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In investing, we want to diversify our holdings to ensure that we don't lose too much money if any one asset's value crashes. More technically, we want to minimize the overall risk of our portfolio by investing in a basket of uncorrelated assets, which can be encapsulated in an index fund. Likewise, if a donor is interested in supporting a bunch of EA-aligned political candidates, wouldn't it be better to donate to a political action committee (PAC) that supports all of them, such as Guarding Against Pandemics?

Note: Under U.S. election law, individuals and corporations can contribute up to $5000 to a PAC,[1] and PACs can donate their proceeds to political campaigns (up to $2600-5000 per candidate). Super PACs can receive unlimited amounts of money from donors but cannot donate their proceeds directly to candidates.[2]

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    Ballotpedia - PACs and Super PACs




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EDIT: probably, in general. Direct donations are better for electing candidates, but donations to a PAC like GAP's are better for influencing them, and the latter is generally more tractable.

Probably not, particularly if you're interested enough to research individual candidates.

(1) As a member of the GAP team recently noted, it's significantly better for candidates to get a dollar of direct donations than a dollar of PAC support.

(2) GAP is nonpartisan, with good reason; but insofar as you have reason to believe that electing officials from one party is better than the other, you should avoid supporting the other party in competitive general elections.

(1 is a much bigger reason than 2, and as a quick lower bound on effectiveness, just donating to a random GAP endorsee would be better in expectation than donating to the GAP PAC.)

(Diversification considerations are minimal on the scale of an individual's contributions, since on the scale of individual contributions, the last dollar you donate to a candidate is almost as effective as the first dollar you donate. See, e.g., Giving Your All.)

(Also note that most of GAP's endorsees are not "EA-aligned," they're just more anti-pandemic than most.)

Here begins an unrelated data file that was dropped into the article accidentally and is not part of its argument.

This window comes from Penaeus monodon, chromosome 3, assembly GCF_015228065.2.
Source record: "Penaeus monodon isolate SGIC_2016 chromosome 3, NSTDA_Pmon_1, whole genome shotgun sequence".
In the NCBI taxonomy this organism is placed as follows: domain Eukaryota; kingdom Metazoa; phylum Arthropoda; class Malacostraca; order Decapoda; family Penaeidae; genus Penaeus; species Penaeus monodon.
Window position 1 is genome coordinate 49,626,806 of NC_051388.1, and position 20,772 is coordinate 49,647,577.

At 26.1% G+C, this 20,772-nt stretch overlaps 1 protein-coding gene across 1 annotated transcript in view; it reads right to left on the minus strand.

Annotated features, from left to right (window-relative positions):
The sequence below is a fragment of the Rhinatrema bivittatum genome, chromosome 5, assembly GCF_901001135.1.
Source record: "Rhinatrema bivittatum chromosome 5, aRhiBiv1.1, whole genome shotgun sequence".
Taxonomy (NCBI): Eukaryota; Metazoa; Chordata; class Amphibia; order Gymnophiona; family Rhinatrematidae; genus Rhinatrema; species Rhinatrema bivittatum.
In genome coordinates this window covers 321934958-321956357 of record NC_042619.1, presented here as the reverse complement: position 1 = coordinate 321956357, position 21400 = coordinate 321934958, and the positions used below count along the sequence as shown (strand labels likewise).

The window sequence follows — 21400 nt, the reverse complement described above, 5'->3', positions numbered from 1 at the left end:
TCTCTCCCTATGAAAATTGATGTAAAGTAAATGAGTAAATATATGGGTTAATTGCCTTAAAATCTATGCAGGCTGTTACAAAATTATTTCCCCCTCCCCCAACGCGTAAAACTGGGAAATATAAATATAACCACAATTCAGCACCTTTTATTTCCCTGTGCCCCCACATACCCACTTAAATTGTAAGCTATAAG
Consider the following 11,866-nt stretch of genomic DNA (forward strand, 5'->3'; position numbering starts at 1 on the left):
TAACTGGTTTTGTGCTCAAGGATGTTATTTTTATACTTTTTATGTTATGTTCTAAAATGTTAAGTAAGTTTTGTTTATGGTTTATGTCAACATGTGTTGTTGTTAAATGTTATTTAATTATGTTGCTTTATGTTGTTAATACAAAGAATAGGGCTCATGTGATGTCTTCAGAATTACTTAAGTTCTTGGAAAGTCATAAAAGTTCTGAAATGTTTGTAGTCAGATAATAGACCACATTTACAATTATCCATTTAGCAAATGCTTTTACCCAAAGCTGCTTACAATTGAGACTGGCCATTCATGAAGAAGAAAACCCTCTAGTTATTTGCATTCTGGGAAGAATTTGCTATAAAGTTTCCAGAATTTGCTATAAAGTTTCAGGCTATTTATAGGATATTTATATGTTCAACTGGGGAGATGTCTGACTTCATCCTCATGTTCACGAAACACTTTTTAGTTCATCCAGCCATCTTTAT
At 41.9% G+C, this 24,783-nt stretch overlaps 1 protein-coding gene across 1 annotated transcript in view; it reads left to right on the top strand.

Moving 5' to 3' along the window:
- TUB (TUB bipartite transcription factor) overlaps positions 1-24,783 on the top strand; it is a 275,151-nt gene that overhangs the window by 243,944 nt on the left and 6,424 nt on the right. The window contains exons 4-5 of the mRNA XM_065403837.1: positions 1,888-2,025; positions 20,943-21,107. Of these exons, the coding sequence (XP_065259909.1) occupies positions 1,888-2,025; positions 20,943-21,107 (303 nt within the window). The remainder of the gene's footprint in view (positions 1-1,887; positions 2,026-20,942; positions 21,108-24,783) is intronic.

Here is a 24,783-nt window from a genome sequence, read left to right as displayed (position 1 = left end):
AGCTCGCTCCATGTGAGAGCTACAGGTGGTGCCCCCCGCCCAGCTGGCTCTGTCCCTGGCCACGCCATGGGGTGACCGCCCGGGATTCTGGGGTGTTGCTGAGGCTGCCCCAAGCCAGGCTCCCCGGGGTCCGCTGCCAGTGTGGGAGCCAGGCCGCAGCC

I believe the comment you linked to in 1 is referring to the Protect Our Future super PAC, which was, in Carrick’s case buying ads for him and could not donate to his campaign directly.

My understanding is that the GAP (non-super) PAC donates directly to candidates (up to $5000), that they can then spend those funds the same as any other campaign contribution.

The benefit, as it was explained to me, was that GAP is in contact with the candidates, does some amount of vetting, and the candidates see that the money comes from them. An individual donation woul... (read more)

Zach Stein-Perlman
Oh, this seems like an excellent point. I'll try to learn more but in the meantime you changed my mind. I'll edit the parent comment. Also, for the how-the-PAC-supports-candidates question, it would be useful to know what specific kind of PAC the GAP PAC is. (A "multi-candidate PAC"?) I didn't find this quickly on Google but surely it’s public.
I’ve seen it referred to as a hybrid PAC, but I’m not sure what that means exactly. I guess that part of it is unlimited in funding but can’t donate to candidiases and part of it is limited and can.

Candidates for office, by law, get a more favorable rate on TV ads than superpacs do.

So up to the legal limit, a direct donation to a candidate is more valuable.

My understand is that this is different (maybe a PAC rather than super PAC?) and that, the way it is setup, it actually donates directly to the candidates, but is limited to $5000 per candidate, and $5000 per person donating to GAP.

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